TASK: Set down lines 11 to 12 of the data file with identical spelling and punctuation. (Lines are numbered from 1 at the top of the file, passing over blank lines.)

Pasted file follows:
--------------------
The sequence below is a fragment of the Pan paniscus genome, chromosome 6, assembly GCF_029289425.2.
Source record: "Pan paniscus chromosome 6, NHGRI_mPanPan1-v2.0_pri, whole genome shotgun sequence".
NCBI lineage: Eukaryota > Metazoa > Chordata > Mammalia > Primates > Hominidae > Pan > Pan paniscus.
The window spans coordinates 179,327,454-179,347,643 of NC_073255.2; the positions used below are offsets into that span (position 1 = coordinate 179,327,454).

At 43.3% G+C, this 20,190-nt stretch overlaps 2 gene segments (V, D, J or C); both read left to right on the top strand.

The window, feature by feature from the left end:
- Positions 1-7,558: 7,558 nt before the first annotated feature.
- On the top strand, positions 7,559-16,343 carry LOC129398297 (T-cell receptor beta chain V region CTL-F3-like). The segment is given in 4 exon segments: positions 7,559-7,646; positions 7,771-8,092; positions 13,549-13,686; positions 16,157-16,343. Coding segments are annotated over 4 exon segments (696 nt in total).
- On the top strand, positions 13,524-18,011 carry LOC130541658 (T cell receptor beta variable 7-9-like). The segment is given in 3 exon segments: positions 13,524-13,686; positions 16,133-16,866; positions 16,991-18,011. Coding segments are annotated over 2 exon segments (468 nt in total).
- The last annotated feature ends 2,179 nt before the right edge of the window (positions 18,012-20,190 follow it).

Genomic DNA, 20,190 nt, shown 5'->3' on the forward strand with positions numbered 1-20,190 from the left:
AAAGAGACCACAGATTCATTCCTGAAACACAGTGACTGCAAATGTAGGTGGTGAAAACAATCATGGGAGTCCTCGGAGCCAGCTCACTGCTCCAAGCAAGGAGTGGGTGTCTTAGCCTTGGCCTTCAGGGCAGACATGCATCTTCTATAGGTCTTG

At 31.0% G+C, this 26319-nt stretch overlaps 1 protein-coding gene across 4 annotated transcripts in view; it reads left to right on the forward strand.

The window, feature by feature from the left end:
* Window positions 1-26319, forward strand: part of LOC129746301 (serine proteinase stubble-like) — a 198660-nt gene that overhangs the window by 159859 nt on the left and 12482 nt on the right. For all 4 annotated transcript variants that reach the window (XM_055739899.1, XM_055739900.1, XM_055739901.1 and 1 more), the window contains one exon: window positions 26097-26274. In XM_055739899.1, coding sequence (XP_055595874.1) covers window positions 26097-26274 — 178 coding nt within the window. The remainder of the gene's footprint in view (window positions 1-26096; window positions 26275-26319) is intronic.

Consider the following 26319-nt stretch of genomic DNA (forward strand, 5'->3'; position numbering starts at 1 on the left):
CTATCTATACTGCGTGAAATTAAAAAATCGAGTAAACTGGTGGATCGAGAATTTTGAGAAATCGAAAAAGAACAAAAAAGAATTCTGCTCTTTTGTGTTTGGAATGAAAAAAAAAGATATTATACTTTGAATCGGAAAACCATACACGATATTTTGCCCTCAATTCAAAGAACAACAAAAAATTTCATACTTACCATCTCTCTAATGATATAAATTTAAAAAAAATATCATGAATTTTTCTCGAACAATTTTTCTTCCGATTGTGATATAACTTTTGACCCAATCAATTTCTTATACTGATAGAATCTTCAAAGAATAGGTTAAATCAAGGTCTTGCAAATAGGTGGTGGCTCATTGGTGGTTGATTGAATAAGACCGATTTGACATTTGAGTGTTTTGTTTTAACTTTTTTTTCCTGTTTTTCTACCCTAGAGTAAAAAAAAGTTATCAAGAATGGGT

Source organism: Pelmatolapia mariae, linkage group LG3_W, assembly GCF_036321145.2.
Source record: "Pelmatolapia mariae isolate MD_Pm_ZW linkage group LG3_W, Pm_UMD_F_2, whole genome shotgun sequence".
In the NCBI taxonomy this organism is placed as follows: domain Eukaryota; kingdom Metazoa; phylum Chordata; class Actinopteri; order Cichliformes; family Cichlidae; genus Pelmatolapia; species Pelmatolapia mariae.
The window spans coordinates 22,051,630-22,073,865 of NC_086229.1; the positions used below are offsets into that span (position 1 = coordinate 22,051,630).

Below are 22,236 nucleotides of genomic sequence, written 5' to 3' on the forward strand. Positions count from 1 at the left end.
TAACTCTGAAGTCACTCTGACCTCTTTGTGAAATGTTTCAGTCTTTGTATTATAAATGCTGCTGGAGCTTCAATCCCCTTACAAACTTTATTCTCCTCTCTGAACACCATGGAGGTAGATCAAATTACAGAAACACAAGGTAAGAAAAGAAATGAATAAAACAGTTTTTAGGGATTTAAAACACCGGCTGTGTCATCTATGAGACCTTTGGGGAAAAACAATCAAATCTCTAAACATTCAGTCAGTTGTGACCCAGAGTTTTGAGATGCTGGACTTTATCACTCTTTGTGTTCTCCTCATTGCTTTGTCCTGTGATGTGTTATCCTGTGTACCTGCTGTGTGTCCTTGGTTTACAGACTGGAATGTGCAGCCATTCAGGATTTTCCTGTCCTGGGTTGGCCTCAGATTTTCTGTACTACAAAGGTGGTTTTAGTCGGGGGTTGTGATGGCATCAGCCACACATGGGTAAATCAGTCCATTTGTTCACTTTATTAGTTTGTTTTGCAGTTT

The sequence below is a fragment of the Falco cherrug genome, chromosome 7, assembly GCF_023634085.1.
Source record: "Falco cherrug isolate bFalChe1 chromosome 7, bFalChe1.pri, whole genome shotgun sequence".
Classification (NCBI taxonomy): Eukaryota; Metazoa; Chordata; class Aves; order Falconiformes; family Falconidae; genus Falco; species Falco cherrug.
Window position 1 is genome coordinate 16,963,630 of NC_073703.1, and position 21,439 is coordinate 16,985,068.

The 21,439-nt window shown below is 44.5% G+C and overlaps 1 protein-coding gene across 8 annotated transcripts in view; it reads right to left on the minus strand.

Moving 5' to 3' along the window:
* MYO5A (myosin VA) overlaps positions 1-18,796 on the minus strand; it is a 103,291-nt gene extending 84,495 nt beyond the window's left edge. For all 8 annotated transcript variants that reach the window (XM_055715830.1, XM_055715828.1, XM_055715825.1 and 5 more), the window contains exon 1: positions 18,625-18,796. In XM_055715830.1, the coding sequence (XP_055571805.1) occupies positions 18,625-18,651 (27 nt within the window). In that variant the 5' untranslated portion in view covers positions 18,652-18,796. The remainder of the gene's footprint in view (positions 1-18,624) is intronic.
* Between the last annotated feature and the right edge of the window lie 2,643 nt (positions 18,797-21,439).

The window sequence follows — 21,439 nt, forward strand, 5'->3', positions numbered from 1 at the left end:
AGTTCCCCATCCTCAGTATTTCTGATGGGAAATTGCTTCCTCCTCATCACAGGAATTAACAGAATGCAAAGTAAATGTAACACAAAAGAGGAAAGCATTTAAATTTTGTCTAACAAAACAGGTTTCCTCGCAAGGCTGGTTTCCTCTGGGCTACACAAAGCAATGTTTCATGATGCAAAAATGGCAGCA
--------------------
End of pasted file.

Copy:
Genomic DNA, 20,190 nt, shown 5'->3' on the forward strand with positions numbered 1-20,190 from the left:
AAAGAGACCACAGATTCATTCCTGAAACACAGTGACTGCAAATGTAGGTGGTGAAAACAATCATGGGAGTCCTCGGAGCCAGCTCACTGCTCCAAGCAAGGAGTGGGTGTCTTAGCCTTGGCCTTCAGGGCAGACATGCATCTTCTATAGGTCTTG